For the last two season in Triple-A the big question has been “will Jesse Winker hit for power again?” as he managed just five total home runs in 191 games and 795 plate appearances. The average was there, hitting .308 in that span. The plate approach was there as he had 97 walks and 105 strikeouts. The power was the question that everyone had, and rightfully so. Sort of.
In the past, Jesse Winker had shown power in the minor leagues. In 2013 he hit 16 home runs for the Dayton Dragons. The next year he hit 15 home runs in just 74 games played. We need to add a caveat there, though, because he did play 53 games in the California League that season and the ball absolutely flies in that league. However, that 2014 season was when things started to go a little bit south in the power department.
The reason that Jesse Winker only played in 74 games was that he suffered a wrist injury in a car accident and it cost him most of the second half of the season. Wrist injuries are notorious for sapping power in the short term, sometimes taking between 8-12 months before power returns to normal, previous levels. In 2015, coming off of the wrist injury, Winker managed just eight extra-base hits in the first two months of the season, slugging just .314. Once June rolled around everything picked up in the power department. It’s important to note that June was 10 months out from the original injury. Over the final 345 plate appearances of the season, starting in June he slugged .497 with 31 extra-base hits.
In 2016 Jesse Winker moved up to Triple-A and he struggled to hit for power. He once again was experiencing wrist problems. He would miss a month between mid-June and mid-July with the Bats. Unlike the previous season, there wasn’t a rebound from a power standpoint to look at.
In 2017 it was more of the same in Triple-A. From April through July, Jesse Winker hit just two home runs. The end of that month marked 12 months returning from the wrist injury the season before that cost him a month on the disabled list. That’s longer than you would expect to see power sapped for a shorter disabled list stint, but not out of line with what we know about wrist injuries and power output.
Then August rolled around the Jesse Winker was brought up to Cincinnati. And out of nowhere the power started showing up. In 94 plate appearances since August 1st the outfielder has two doubles and six home runs. He’s slugging .506 in that span. In roughly a month of playing time he hit three times as many home runs as he had in April through July combined for Louisville.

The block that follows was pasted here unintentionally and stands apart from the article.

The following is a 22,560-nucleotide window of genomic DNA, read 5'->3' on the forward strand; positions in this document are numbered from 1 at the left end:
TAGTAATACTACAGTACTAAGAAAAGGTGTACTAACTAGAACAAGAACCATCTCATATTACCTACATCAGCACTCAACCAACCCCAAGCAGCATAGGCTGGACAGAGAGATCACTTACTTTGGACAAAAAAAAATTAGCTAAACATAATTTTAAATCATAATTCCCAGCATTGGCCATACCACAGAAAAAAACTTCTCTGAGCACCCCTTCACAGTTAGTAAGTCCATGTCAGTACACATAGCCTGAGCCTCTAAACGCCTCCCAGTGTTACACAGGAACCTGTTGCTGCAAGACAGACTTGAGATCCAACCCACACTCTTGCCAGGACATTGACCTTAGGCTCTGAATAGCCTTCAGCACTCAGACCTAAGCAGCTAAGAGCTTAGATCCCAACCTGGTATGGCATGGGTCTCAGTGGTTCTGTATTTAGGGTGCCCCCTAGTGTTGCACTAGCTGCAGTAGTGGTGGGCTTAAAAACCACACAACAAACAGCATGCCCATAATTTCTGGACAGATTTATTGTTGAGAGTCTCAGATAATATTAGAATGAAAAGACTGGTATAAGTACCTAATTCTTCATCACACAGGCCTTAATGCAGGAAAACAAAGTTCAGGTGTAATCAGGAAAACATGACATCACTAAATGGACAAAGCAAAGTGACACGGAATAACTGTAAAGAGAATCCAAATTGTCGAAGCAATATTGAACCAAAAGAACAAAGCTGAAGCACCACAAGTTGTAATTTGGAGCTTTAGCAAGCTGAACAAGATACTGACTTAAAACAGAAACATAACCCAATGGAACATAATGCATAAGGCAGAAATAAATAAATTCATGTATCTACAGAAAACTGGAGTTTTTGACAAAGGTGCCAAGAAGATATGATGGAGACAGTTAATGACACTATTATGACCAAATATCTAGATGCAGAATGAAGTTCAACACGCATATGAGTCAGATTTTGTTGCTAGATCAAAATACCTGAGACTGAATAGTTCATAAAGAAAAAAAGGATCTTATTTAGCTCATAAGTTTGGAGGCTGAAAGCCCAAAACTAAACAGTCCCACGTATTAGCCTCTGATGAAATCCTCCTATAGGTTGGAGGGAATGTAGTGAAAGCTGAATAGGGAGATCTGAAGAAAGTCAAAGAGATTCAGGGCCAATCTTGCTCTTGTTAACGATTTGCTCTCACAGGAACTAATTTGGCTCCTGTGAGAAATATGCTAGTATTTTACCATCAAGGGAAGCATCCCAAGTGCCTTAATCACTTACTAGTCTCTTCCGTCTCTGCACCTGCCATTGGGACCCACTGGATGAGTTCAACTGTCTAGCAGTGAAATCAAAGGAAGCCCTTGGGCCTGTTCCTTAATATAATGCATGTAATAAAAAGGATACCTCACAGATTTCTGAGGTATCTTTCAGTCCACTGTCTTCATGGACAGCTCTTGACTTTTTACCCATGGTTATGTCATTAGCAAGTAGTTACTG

Now, there is certainly a chance that this is one of those small sample size things where he’s just gotten on a good run. But, there’s a lot of things to note, too. First, the wrist injury timeline fits well with the power coming back. Second is that he was working on getting more out of his lower half of his body with his swing during the summer with Louisville to try and improve his power.
Coming up through the Minor Leagues there was always some questions about just how much power Jesse Winker would hit for. I felt confident that he’s fall into that 20-25 home run range, particularly if he remained with the Reds and was able to take advantage of the sun/moon deck at Great American Ballpark. Depending on who I spoke with on a given day, scouts would fall on the power scale of 12-18 home runs more often than not for Winker. They saw a better hit tool than power tool. That’s not something I’d disagree with in terms of which tool was better, but I always felt a little better about his power than most others did at the ballpark.
Time will eventually tell where exactly it is that Jesse Winker falls on the power spectrum in the Major Leagues. The early part of his career suggested significantly more power than he showed at the Triple-A level. And we may have some evidence that tells us there was a reason he didn’t hit for power there, too. As things stand now, the start of his big league career certainly has shown good power.